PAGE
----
Environmental Finance: What limitations do you see from the market’s current reliance on company-reported ESG data?
Eli Reisman: The most glaring limitation of company-reported ESG data is that the disclosures are made voluntarily by companies, allowing them to pick and choose which metrics to disclose. This leads to both a bias in the data and obstacles to truly comparing companies. Although this will improve as mandatory disclosure regulations like the EU’s Corporate Sustainability Reporting Directive start to come into effect, these regulations are unlikely to solve all the ESG data gaps that currently exist.
The second limitation with such ESG data is that it is backward-looking by nature. Most companies don’t disclose their ESG data more than once a year. When they do disclose, it is usually after their financial year, meaning the data is already stale.
EF: How is evolving regulation addressing these issues?
Eli Reisman: New ESG regulations are popping up all over the world which will establish a solid baseline of standardised ESG disclosure for certain metrics. This will allow firms to perform a cross-comparison of companies against similar metrics, particularly around carbon emissions.
However, the current set of proposed regulations will not bring us to a state where investors are satisfied with corporate ESG disclosure. As evidenced by International Financial Reporting Standards Foundation’s plan to consolidate key frameworks into one overarching corporate disclosure framework via the International Sustainable Standards Board [ISSB], investors are going to continue putting pressure on companies to disclose additional material information. In the future, it is likely that companies will comply with their local regulation and disclose to the ISSB as a voluntary next level of disclosure.
With the emergence of new regulations and a single consolidated corporate disclosure framework, we are likely to see a movement towards ESG data standardisation over the next five years. Although this is a positive trend for the ESG industry, investors are likely to need even more alternative ESG datasets that can give them an analytical edge.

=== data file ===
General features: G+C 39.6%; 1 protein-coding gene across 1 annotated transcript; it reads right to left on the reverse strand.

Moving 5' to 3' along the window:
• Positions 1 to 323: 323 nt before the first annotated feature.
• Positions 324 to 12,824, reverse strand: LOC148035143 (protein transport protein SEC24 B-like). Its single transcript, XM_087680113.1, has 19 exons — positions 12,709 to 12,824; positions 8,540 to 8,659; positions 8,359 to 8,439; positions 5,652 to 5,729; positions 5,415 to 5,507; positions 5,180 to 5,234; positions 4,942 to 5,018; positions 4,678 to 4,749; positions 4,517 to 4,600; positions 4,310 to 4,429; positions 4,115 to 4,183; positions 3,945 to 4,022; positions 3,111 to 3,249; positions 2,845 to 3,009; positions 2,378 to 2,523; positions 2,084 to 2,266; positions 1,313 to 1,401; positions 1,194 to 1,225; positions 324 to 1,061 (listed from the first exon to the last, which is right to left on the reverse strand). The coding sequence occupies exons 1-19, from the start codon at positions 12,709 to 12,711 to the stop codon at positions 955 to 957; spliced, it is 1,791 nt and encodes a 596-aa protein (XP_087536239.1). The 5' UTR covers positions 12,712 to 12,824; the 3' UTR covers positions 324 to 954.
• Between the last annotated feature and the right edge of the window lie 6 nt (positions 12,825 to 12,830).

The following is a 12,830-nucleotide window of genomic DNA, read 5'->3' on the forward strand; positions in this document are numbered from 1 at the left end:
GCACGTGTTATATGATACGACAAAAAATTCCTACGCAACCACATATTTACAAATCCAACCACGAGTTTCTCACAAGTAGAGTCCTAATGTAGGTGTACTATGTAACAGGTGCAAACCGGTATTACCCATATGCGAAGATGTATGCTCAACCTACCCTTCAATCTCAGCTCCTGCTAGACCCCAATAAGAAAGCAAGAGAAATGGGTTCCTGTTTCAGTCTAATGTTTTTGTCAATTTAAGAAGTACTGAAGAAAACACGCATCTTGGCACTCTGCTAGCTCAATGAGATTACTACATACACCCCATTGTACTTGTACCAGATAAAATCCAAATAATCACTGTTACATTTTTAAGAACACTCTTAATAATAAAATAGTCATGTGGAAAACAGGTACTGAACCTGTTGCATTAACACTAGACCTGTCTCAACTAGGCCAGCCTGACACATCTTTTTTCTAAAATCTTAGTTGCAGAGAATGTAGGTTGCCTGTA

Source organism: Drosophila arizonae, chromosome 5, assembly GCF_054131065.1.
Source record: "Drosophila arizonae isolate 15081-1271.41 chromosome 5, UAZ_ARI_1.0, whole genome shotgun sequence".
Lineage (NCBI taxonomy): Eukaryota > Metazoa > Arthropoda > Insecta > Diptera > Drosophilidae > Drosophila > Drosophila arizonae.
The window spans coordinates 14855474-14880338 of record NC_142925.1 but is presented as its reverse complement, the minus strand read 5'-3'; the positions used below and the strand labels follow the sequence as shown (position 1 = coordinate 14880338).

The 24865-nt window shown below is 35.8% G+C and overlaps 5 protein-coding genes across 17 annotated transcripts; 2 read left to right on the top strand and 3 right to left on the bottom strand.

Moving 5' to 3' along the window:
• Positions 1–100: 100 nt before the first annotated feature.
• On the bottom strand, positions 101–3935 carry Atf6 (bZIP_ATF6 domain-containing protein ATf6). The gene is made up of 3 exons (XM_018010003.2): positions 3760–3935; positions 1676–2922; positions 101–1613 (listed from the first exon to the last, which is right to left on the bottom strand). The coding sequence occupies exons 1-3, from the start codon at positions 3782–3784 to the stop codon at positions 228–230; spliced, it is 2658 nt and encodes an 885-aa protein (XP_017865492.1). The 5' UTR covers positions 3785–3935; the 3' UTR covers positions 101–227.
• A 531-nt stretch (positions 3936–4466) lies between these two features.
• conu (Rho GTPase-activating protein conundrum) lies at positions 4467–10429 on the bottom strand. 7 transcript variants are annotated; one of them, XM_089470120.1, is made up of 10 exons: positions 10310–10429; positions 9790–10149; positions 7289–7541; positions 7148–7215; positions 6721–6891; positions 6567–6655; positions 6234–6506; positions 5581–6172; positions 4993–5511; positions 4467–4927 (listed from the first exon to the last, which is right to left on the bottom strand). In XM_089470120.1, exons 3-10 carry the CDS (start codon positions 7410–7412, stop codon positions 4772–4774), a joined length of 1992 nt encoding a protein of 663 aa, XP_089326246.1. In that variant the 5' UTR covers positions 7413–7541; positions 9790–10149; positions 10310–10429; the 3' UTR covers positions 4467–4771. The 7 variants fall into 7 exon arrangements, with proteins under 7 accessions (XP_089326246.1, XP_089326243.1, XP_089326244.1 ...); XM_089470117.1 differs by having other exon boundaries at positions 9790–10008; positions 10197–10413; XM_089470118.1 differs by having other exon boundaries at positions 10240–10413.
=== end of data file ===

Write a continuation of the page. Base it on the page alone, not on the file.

EF: How is innovation enabling the acquisition of alternative ESG data?
Eli Reisman: The core of most ESG datasets continues to be company self-reported metrics, but there are several new technologies that are helping investors better assess a company’s ESG behaviour. For example, FactSet’s Truvalue Labs dataset uses natural language processing, machine-learning algorithms, and sentiment analysis to review hundreds of thousands of news articles and documents daily. Consumers are then able to identify when companies are being discussed in relation to sustainability issues and how positively or negatively they are behaving. FactSet’s Truvalue content set gives investors a real-time view of how companies are handling ESG issues; it also provides a differentiated perspective from a company’s self-disclosed information.
Over time, we are likely to see more ESG datasets that use alternative technologies (e.g., satellite data, artificial intelligence, or sensor data). These will to offer a different perspective on company ESG performance, which will go beyond what companies are saying about themselves.
EF: Most ESG disclosure to date has been by publicly listed companies. To what extent are you seeing demand from private companies? What are the challenges in accessing this information?
Private company ESG data is certainly gaining significant interest. This is mainly being driven by private equity and venture capitalists wanting a better insight into their investments and fixed-income investors wanting better coverage for their investment universe. ESG disclosure by private companies is much sparser than for public companies, due to their smaller size and the fact that there is less pressure on them to provide data.
Truvalue’s technology allows consumers to score and track companies regardless of if they are disclosing ESG information. We've therefore decided to expand our coverage to more than 220,000 companies by August 2022, which will include 150,000+ private companies.
EF: To what extent is materiality of ESG indicators objective, and to what extent does it depend upon the perspectives of the stakeholders concerned?
Eli Reisman: Materiality is very much subjective and it is the source of a lot of current debate in the ESG world. The debate over single vs. double materiality will certainly shape the face of corporate reporting over the next few years. Although this debate is valid, it often misses the nuance that the line between single and double materiality can be fluid—an impact that a company is having on the environment or community can ultimately have financial repercussions.
Since Truvalue data tracks article flow for the 26 Sustainability Accounting Standards Board categories and 16 of the 17 Sustainable Development Goals, FactSet can create a company-level score referred to as “Dynamic Materiality”. The score identifies what percentage of articles over a trailing twelve-month period is tagged to each category. Users can see which categories are the most talked about (i.e., relevant) at any point in time, to better identify which issues are important as well as which rise to their definition of what is ‘material’.
For more information, see: www.factset.com/esg.